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Home / Articles / Special Sections / Reflections of the Past /  Two books revisit local hippies, Varmits
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Sunday, December 11,2011

Two books revisit local hippies, Varmits

By Eric Sagonowsky
varmits
Photo Credits:
Photo Caption: In this vintage photo that appears in Coonfield's book, Meigs County Varmits compete in a softball game, one of their favorite activities.

Two locally situated books have been published in this year, both unique stories of counterculture, plenty of drugs, and vivid scenery.

"The Free Farm" by Larry Smith (Bottom Dog Press, 2011), is a first-hand novel about a boy who leaves his Ohio Valley hometown to attend school at Ohio University in the midst of the social unrest of the late '60s and early '70s.

"The Varmits: Living With Appalachian Outlaws" (AuthorHouseBooks) written by Ted Coonfield, though non-fiction, is similar, detailing the experiences of a 1970s Ohio University graduate student who lived in Meigs County and commuted to Athens for school. During this time, he came to know members of the notorious Meigs County Varmits, a loose-knit group of long-haired pot-smoking (and growing), hard-drinking country boys who held sway in rural Meigs County during those years.

In Coonfield's journey, we come to know members of this group, whether they're playing softball, smoking pot or chasing women.

Both stories take the reader back to a seminal time in Athens/southeast Ohio history.

"The Free Farm" is a pleasurable read about an OU student who struggles balancing social change, the woman he loves, and the college lifestyle at OU. It gives an eye-level perspective of a student living in a period of opportunism and experimentation. Family issues at home clash with his "adventure in group living," and he develops into an upstanding man who stands for what he loves.

In a review of the book posted on Amazon.com, Laura Treacy Bentley, author of "The Lake Effect," writes, "Smith provides a unique window into Lee's (the main character's) life that is driven by idealism, love of Emerson and Thoreau, and devotion to his beautiful partner, Sharon, who practices Zen, meditates, and can fix cars. Between college life and work, the troubles of his family back home, and the challenges of his new communal family, Lee evolves from a boy who left 'a golden time when the world seemed safe and right' to a man with a global vision who needs to stand for something, embrace his destiny, and know where his real home lies."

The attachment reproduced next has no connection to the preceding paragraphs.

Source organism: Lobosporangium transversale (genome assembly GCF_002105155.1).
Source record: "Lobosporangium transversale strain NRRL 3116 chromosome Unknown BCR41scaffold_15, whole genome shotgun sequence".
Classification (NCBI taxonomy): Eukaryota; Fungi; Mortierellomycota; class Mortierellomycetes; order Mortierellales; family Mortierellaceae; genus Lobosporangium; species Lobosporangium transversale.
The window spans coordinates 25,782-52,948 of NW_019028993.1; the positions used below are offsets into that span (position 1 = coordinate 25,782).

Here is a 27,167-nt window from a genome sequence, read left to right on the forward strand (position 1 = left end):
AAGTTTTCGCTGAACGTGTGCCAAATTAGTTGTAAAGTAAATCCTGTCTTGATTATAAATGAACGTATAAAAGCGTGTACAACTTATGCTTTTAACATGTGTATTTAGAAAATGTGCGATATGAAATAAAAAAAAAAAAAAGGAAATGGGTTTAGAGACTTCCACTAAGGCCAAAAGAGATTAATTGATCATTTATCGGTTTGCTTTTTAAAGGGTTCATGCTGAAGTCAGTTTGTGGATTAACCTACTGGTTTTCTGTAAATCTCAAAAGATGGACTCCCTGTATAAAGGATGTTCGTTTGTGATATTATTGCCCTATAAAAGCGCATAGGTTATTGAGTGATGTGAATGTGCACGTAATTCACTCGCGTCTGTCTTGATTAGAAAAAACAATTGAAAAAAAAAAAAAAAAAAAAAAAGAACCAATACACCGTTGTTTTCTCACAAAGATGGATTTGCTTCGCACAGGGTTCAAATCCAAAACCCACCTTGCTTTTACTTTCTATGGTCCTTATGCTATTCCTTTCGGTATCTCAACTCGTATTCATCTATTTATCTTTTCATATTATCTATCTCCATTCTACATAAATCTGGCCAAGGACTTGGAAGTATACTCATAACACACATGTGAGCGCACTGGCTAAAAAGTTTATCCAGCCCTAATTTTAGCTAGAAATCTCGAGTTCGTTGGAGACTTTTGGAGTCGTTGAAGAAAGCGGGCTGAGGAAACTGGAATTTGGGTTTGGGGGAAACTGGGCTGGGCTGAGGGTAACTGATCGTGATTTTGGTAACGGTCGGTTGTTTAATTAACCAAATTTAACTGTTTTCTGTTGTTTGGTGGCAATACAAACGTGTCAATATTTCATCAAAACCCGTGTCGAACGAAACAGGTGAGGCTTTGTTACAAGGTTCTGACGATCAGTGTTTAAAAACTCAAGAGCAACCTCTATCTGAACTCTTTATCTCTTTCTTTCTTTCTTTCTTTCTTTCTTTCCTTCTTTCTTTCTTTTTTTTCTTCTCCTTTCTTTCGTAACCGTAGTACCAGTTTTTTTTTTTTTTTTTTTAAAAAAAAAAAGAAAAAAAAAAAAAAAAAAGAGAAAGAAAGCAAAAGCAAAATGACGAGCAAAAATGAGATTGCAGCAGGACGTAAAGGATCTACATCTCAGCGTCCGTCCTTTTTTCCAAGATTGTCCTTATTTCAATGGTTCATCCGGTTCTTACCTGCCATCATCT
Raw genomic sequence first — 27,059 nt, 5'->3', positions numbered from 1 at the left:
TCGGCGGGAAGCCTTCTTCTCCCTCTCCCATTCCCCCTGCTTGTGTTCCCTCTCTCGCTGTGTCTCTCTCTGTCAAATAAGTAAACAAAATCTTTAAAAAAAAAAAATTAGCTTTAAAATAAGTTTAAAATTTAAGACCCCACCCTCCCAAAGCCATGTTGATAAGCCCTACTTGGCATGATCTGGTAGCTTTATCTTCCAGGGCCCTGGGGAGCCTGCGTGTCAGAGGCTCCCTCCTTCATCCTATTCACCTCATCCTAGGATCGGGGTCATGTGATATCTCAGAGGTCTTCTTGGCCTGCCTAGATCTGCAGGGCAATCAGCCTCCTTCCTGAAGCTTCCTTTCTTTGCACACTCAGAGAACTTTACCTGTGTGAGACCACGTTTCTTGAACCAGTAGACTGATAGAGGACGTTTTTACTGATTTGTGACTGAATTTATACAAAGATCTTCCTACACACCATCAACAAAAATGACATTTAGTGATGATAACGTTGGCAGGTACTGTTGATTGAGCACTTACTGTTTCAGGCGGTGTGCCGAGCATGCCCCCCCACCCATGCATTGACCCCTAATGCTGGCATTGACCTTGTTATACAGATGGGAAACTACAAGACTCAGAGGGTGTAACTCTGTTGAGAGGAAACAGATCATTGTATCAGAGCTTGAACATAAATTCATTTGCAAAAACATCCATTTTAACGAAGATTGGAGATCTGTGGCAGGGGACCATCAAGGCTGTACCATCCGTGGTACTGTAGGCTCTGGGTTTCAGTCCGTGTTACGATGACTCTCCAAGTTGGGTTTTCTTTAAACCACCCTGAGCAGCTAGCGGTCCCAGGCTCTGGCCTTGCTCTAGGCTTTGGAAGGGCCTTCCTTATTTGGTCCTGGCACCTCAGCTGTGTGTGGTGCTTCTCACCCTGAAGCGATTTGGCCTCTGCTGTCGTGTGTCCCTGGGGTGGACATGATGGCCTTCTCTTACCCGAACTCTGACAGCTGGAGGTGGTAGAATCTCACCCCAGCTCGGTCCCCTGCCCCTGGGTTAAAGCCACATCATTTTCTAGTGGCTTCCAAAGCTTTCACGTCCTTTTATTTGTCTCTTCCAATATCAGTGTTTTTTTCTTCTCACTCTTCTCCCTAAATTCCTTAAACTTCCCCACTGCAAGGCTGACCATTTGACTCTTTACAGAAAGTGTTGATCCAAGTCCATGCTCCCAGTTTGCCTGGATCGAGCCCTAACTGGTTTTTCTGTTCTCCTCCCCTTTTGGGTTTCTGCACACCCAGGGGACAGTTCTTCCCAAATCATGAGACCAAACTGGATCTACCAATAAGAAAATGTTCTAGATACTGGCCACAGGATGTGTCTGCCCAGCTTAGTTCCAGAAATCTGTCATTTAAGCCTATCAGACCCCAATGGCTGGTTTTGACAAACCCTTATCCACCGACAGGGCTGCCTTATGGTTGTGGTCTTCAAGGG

Smith, author of several books of poetry, novels and biographies, directs the Firelands Writing Center at Bowling Green State University's Firelands College.

IN THE "VARMITS" BOOK, Coonfield's dual life as a Ph.D. student at OU and adventure-loving country boy makes for a hilarious, satisfying read. The details and anecdotes drive this story, bringing the reader right into the circumstances of his country home and life. Not to mention, some of the characters he meets in Meigs and their antics are unforgettable. The Varmits had it made, and didn't like being told what to do. Many of them still live in the area, and will get a kick out of this book, which also includes a number of photos from those days.

Athens NEWS Editor Terry Smith, who recalls the Meigs County Varmits from his own dissolute college years in mid '70s Athens, provided a book-jacket blurb for Coonfield's book.

"My most distinctive memory of the Varmits," Smith recalled Friday, "came during one of their parties at a farm in Meigs County in, maybe, 1977. I remember a hog was cooking on a spit all day long, and as people got drunker and drunker, they grew impatient with the waiting. Finally, some Varmits just went up and started ripping raw meat right off the carcass. They also had plastic garbage cans filled with grain alcohol punch located at different spots on the grassy hillside. I still remember looking into one of them, and seeing a small tree frog swimming around."

Smith recalled that at the time, the Varmits had a reputation for their wild and wooly ways almost like a genial, rural pickup-truck-driving version of the Hell's Angels but he doesn't ever remember having any negative experiences with them.

If you have an interest in two books that combine local history and the counterculture, "The Varmits: Living With Appalachian Outlaws" and "The Free Farm" are for you.

The "Varmits" book is available for download at www.scribd.com and at Little Professor Book Center in Athens, while "The Free Farm" can be ordered at any book outlet or website.

 

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